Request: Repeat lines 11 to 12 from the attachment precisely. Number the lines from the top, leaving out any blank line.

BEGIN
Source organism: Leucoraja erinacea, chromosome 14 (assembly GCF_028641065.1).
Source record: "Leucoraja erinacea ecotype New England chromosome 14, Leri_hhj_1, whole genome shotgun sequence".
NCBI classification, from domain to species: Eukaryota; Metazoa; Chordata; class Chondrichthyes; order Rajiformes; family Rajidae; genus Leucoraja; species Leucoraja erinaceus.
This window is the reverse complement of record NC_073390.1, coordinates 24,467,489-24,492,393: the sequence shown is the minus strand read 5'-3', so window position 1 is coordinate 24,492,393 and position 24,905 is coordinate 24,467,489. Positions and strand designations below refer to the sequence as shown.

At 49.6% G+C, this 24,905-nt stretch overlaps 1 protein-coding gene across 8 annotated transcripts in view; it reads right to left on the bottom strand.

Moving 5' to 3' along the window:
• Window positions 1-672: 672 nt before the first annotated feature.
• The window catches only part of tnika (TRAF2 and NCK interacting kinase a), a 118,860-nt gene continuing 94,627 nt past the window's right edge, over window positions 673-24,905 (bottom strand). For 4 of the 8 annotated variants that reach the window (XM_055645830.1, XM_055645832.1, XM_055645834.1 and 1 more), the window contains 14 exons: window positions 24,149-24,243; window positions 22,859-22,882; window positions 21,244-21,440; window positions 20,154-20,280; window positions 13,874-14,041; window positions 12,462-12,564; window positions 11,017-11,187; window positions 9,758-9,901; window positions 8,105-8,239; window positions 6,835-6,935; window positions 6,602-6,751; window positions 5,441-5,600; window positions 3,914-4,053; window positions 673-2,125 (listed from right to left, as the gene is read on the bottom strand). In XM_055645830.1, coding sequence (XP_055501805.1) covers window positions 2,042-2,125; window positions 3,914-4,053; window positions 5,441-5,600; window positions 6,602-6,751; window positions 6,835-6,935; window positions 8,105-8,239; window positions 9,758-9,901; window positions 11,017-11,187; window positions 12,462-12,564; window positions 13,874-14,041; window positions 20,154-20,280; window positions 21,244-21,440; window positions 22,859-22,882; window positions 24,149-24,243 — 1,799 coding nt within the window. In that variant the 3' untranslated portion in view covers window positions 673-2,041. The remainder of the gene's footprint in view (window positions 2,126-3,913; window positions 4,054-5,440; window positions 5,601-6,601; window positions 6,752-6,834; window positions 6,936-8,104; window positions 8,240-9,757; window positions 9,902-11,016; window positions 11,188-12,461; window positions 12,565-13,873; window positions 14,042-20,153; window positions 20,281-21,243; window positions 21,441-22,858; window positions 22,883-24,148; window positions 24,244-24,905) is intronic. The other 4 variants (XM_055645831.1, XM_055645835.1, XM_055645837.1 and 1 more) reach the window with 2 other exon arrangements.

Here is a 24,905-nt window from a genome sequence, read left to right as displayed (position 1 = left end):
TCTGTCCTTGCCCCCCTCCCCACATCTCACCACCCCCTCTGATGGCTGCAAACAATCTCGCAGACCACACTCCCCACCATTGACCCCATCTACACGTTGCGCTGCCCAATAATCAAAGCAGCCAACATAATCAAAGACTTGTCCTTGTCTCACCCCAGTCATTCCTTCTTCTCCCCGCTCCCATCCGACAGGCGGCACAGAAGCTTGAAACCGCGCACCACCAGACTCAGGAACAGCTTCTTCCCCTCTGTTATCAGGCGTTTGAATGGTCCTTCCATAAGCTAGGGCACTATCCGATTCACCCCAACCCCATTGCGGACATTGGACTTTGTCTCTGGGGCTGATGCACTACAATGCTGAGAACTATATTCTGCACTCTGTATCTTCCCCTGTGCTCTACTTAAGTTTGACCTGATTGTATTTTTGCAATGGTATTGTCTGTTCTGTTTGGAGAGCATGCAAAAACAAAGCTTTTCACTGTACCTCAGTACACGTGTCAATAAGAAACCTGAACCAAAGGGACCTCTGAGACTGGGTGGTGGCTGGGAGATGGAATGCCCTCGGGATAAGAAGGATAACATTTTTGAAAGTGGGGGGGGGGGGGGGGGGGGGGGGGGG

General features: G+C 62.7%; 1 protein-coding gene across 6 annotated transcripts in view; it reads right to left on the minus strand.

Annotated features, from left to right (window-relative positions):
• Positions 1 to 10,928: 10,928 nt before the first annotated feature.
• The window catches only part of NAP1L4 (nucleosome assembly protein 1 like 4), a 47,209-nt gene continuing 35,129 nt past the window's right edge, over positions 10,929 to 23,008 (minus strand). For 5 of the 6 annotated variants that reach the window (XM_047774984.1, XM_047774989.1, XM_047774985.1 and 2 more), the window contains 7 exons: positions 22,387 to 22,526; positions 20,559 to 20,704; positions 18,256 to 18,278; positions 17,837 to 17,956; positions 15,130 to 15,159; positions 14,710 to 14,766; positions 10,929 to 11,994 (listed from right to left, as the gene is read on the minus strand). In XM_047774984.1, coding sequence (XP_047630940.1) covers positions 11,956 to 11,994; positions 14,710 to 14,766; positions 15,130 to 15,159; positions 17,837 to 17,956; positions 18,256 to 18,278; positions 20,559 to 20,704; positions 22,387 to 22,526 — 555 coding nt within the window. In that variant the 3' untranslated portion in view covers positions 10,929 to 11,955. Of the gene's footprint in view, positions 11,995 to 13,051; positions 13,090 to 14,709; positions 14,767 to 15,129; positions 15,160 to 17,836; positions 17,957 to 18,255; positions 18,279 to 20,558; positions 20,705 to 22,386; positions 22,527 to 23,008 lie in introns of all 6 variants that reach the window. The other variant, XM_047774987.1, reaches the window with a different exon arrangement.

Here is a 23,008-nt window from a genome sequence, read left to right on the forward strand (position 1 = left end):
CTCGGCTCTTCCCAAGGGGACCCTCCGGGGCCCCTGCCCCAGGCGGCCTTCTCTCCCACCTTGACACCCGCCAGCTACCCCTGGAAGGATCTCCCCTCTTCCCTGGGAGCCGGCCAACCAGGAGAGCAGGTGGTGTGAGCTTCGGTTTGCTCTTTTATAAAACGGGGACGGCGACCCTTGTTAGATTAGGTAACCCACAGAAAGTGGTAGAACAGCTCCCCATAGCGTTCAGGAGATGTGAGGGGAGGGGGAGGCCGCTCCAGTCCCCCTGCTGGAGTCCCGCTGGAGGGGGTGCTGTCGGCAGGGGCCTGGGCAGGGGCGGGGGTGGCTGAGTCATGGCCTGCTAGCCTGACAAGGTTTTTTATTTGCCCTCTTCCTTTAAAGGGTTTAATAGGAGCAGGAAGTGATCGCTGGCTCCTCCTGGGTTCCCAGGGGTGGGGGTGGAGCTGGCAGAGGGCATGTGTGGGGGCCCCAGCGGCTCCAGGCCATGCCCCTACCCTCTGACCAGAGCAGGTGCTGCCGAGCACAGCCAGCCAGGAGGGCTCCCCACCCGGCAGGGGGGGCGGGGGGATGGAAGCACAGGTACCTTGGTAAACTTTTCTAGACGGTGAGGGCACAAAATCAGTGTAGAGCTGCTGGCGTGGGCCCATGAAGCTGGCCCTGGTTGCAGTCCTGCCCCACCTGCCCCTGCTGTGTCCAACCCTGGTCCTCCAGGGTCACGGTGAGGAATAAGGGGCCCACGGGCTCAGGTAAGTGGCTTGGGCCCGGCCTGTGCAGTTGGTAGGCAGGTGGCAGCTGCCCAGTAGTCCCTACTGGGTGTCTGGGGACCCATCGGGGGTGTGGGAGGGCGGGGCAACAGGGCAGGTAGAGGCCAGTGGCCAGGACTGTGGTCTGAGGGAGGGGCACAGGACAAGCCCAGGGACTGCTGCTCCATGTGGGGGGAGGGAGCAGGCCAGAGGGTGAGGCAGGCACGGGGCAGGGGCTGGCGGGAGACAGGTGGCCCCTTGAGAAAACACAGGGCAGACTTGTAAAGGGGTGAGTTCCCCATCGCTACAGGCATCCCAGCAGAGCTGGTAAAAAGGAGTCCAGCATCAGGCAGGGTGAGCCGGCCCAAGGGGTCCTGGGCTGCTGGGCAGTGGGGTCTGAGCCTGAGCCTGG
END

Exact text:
General features: G+C 62.7%; 1 protein-coding gene across 6 annotated transcripts in view; it reads right to left on the minus strand.

Annotated features, from left to right (window-relative positions):